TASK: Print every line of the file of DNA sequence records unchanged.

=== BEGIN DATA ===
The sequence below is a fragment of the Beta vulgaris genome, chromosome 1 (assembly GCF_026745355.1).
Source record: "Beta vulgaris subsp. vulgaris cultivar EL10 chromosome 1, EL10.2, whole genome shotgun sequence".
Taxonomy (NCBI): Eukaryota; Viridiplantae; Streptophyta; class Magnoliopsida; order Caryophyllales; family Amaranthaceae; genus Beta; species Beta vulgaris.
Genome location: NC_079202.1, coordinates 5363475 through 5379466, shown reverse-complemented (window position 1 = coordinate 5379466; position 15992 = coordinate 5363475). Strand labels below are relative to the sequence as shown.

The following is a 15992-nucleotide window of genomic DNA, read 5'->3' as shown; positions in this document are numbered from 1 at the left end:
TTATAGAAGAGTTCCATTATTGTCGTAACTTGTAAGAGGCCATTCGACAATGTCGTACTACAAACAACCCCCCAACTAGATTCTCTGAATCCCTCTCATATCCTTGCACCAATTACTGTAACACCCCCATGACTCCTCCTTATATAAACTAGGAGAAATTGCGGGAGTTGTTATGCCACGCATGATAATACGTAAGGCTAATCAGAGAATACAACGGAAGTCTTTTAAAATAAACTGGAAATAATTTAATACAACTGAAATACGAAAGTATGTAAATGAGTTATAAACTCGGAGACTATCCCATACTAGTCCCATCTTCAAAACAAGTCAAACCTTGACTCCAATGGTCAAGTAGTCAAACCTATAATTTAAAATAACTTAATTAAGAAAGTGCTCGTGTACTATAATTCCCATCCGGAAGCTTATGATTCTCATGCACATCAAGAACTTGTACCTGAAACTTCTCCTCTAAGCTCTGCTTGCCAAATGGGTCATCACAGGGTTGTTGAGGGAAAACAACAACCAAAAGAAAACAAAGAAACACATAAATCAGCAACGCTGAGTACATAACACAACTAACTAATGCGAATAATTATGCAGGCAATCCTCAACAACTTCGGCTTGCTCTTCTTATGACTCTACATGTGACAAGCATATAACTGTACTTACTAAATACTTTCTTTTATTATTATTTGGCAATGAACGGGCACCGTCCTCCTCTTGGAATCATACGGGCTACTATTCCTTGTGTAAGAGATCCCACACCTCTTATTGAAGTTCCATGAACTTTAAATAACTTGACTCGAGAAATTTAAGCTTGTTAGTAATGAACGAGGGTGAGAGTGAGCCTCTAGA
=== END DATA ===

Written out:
The sequence below is a fragment of the Beta vulgaris genome, chromosome 1 (assembly GCF_026745355.1).
Source record: "Beta vulgaris subsp. vulgaris cultivar EL10 chromosome 1, EL10.2, whole genome shotgun sequence".
Taxonomy (NCBI): Eukaryota; Viridiplantae; Streptophyta; class Magnoliopsida; order Caryophyllales; family Amaranthaceae; genus Beta; species Beta vulgaris.
Genome location: NC_079202.1, coordinates 5363475 through 5379466, shown reverse-complemented (window position 1 = coordinate 5379466; position 15992 = coordinate 5363475). Strand labels below are relative to the sequence as shown.

The following is a 15992-nucleotide window of genomic DNA, read 5'->3' as shown; positions in this document are numbered from 1 at the left end:
TTATAGAAGAGTTCCATTATTGTCGTAACTTGTAAGAGGCCATTCGACAATGTCGTACTACAAACAACCCCCCAACTAGATTCTCTGAATCCCTCTCATATCCTTGCACCAATTACTGTAACACCCCCATGACTCCTCCTTATATAAACTAGGAGAAATTGCGGGAGTTGTTATGCCACGCATGATAATACGTAAGGCTAATCAGAGAATACAACGGAAGTCTTTTAAAATAAACTGGAAATAATTTAATACAACTGAAATACGAAAGTATGTAAATGAGTTATAAACTCGGAGACTATCCCATACTAGTCCCATCTTCAAAACAAGTCAAACCTTGACTCCAATGGTCAAGTAGTCAAACCTATAATTTAAAATAACTTAATTAAGAAAGTGCTCGTGTACTATAATTCCCATCCGGAAGCTTATGATTCTCATGCACATCAAGAACTTGTACCTGAAACTTCTCCTCTAAGCTCTGCTTGCCAAATGGGTCATCACAGGGTTGTTGAGGGAAAACAACAACCAAAAGAAAACAAAGAAACACATAAATCAGCAACGCTGAGTACATAACACAACTAACTAATGCGAATAATTATGCAGGCAATCCTCAACAACTTCGGCTTGCTCTTCTTATGACTCTACATGTGACAAGCATATAACTGTACTTACTAAATACTTTCTTTTATTATTATTTGGCAATGAACGGGCACCGTCCTCCTCTTGGAATCATACGGGCTACTATTCCTTGTGTAAGAGATCCCACACCTCTTATTGAAGTTCCATGAACTTTAAATAACTTGACTCGAGAAATTTAAGCTTGTTAGTAATGAACGAGGGTGAGAGTGAGCCTCTAGA